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Opinion: Modern culture allows rape to happen

Following The Daily Helmsman’s article “Student raped twice in 20 days: Alleged assailants remain on U of M campus,†many people expressed opinions on social media.

As a disclaimer, I am not writing this to say Nick Wayman is guilty, or that Caroline lied about what happened or even that the university handled the situation terribly.

I am here to say that some comments on Twitter were absolutely disgusting, regardless of the situation. Perpetuating rape culture and victim blaming is a huge part of the problem. So here is a breakdown of consent, victim blaming and rape culture.

The Sexual Assault Prevention and Awareness Center at the University of Michigan said consent is “when someone agrees, gives permission or says ‘yes’ to sexual activity with other persons.â€

It states consent should not be assumed by body language, appearance or non-verbal communication, and alcohol consumption can affect someone’s ability to consent.  

According to Tennessee state law, intoxication impacts the ability to consent.

“The definition of mentally incapacitated encompasses the situation where a person is rendered temporarily incapable of appraising or controlling the person’s conduct due to the influence of a narcotic, anesthetic or other substance administered to that person without the person’s consent, or due to any other act committed upon that person without the person’s consent, according to Tennessee Code Ann. §39-13-501.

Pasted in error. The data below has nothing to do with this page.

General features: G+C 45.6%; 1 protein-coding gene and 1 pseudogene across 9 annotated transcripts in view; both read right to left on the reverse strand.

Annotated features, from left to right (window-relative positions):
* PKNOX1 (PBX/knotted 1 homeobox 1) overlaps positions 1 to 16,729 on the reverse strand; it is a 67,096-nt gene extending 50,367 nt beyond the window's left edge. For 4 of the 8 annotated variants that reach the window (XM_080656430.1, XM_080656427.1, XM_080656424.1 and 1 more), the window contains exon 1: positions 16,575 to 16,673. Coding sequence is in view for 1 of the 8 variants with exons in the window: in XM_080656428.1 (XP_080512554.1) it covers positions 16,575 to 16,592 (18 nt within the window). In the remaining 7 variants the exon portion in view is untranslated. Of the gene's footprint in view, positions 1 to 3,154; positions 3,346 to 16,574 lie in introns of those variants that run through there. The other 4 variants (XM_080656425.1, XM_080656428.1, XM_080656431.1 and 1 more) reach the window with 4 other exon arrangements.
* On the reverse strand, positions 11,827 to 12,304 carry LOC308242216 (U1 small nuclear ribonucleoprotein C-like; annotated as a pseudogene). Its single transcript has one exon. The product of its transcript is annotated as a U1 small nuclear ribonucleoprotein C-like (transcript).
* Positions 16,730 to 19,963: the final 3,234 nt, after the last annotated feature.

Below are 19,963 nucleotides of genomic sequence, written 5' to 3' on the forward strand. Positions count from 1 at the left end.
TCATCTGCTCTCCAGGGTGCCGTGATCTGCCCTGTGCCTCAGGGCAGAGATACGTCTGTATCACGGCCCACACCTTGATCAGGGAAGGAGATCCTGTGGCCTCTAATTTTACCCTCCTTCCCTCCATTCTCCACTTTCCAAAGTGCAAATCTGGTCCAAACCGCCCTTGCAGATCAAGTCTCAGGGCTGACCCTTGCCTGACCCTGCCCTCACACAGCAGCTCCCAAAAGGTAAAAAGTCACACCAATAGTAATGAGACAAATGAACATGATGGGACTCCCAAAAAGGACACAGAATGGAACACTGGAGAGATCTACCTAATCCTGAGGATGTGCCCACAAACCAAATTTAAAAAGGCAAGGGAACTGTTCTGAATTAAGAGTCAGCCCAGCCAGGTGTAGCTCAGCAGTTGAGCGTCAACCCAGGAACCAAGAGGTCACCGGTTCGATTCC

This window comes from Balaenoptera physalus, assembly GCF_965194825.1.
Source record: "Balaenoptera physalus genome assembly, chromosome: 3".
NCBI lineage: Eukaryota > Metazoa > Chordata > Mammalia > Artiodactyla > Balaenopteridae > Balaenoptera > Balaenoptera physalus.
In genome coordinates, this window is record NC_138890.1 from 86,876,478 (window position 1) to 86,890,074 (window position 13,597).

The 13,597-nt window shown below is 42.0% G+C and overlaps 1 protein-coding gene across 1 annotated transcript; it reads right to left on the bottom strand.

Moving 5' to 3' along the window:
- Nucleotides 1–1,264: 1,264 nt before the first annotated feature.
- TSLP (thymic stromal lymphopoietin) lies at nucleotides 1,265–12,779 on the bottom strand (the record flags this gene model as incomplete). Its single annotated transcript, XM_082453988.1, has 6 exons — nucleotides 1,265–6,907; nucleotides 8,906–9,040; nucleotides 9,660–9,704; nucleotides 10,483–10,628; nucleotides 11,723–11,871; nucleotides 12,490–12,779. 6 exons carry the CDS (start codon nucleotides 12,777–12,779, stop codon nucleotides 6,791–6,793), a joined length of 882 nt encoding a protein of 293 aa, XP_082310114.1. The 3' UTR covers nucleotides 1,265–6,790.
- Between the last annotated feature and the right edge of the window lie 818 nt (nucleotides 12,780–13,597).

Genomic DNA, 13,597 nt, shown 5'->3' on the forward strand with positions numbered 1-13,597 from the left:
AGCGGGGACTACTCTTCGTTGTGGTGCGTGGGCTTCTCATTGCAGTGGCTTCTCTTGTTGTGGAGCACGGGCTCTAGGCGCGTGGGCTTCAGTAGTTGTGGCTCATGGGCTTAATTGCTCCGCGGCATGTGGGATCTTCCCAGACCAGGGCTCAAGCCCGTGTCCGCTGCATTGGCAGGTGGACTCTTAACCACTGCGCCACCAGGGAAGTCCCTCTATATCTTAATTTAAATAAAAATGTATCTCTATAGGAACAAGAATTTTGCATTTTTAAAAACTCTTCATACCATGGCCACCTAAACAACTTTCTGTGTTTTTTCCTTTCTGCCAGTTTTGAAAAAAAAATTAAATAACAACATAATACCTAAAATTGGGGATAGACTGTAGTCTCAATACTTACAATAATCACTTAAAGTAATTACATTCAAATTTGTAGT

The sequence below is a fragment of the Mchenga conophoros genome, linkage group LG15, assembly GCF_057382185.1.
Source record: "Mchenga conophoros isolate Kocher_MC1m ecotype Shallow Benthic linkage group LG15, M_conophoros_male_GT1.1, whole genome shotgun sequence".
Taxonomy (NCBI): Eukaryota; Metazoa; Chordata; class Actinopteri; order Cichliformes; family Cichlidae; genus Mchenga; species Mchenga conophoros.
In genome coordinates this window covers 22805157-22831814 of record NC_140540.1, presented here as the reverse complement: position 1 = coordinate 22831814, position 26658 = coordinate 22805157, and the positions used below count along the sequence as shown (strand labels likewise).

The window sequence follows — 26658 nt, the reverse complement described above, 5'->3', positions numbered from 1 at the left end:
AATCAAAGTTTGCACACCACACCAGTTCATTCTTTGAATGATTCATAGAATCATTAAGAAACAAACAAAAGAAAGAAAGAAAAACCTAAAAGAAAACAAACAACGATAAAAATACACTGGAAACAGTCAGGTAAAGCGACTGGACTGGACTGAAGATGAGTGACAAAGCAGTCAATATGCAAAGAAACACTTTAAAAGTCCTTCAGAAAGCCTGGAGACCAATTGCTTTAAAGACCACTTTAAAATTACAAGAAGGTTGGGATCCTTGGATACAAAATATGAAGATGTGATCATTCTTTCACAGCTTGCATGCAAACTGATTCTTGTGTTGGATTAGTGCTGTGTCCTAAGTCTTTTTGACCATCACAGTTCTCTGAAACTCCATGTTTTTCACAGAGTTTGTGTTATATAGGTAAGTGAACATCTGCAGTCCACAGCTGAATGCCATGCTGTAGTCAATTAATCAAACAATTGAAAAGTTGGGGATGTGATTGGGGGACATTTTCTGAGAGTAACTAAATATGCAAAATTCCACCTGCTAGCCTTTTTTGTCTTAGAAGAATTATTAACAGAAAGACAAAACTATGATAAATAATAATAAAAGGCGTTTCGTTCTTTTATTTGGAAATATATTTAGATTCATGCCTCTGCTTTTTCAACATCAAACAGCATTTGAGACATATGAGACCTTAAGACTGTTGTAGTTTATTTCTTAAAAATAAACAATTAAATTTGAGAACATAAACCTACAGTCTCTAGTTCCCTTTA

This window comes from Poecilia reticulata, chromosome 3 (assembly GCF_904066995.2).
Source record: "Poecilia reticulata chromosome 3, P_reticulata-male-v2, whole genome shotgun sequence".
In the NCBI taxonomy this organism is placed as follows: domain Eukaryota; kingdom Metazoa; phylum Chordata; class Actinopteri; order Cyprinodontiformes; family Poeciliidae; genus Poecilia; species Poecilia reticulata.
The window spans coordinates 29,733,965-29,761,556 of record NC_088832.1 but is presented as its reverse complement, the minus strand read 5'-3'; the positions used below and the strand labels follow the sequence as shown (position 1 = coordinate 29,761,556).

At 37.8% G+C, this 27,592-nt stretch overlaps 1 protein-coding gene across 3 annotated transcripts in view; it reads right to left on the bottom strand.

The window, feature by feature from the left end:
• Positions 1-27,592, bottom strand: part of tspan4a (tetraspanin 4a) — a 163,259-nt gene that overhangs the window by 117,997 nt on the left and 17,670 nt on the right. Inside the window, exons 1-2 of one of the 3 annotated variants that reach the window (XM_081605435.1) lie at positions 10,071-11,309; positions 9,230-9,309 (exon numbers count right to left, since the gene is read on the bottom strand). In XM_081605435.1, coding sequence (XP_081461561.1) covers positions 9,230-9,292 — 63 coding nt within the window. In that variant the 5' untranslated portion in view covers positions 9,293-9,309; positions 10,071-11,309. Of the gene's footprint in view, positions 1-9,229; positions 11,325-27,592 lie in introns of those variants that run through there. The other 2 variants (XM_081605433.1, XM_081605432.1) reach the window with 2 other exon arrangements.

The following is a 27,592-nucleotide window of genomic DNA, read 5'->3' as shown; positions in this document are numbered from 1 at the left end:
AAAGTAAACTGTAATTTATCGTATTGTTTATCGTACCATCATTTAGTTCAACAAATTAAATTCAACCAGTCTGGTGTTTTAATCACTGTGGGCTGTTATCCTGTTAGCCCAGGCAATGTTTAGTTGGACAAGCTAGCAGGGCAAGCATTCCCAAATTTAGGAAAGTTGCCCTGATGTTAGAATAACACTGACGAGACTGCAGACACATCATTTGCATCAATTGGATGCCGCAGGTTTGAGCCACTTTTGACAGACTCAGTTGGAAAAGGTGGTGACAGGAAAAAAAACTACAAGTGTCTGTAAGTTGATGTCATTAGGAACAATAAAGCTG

Now that we have looked at definitions of consent, let’s look at what it does not say about consent. Consent is not when someone wears, or does not wear, something.

Jeff Carter assault art illustration

Regarding The Daily Helmsman article, one Twitter user posted, “You don’t get in bed with someone half-naked if you don’t want anything to happen.â€

But that is exactly what someone can do. I’m not saying it is what you should do, but someone should not be sexually assaulted based on what they are or are not wearing.

Let me repeat that for the ones in the back: wearing underwear to sleep or wearing revealing clothing to a party does not give someone the right to rape you. Drinking a lot of alcohol does not give someone the right to rape you. Being flirty with someone does not give that person the right to rape you. Nothing gives anyone the right to rape you.

The Sexual Assault Prevention and Awareness Center said, “It is important to remember that sexual assault is never the survivor’s fault, regardless of whether they may have been intoxicated.â€

Blaming the assault on the victim for what they were wearing, how they were acting or how much they were drinking is victim blaming.

In any case where a rapist is convicted of sexually assaulting a victim, no one should ever say the victim was “asking for it.†I’m positive that if you ask any sexual assault survivor, they will tell you that they were not asking to be raped.

According to Southern Connecticut State University and Connecticut Alliance to End Sexual Violence, “Rape culture is an environment in which rape is prevalent and in which sexual violence is normalized and excused in the media and popular culture.â€

We need to hold people who are convicted rapists accountable for their actions. As a society, we are numb to the fact that, according to the Rape, Abuse and Incest National Network, every 98 seconds, someone is suffering from sexual assault.

We need to support victims and make it easier for them to talk about their assaults without placing blame on them. We need to stop appropriating rape culture by normalizing sexual assault. Rape should not be a normal thing in society. We do not need to become numb to the horrors that happen everyday.

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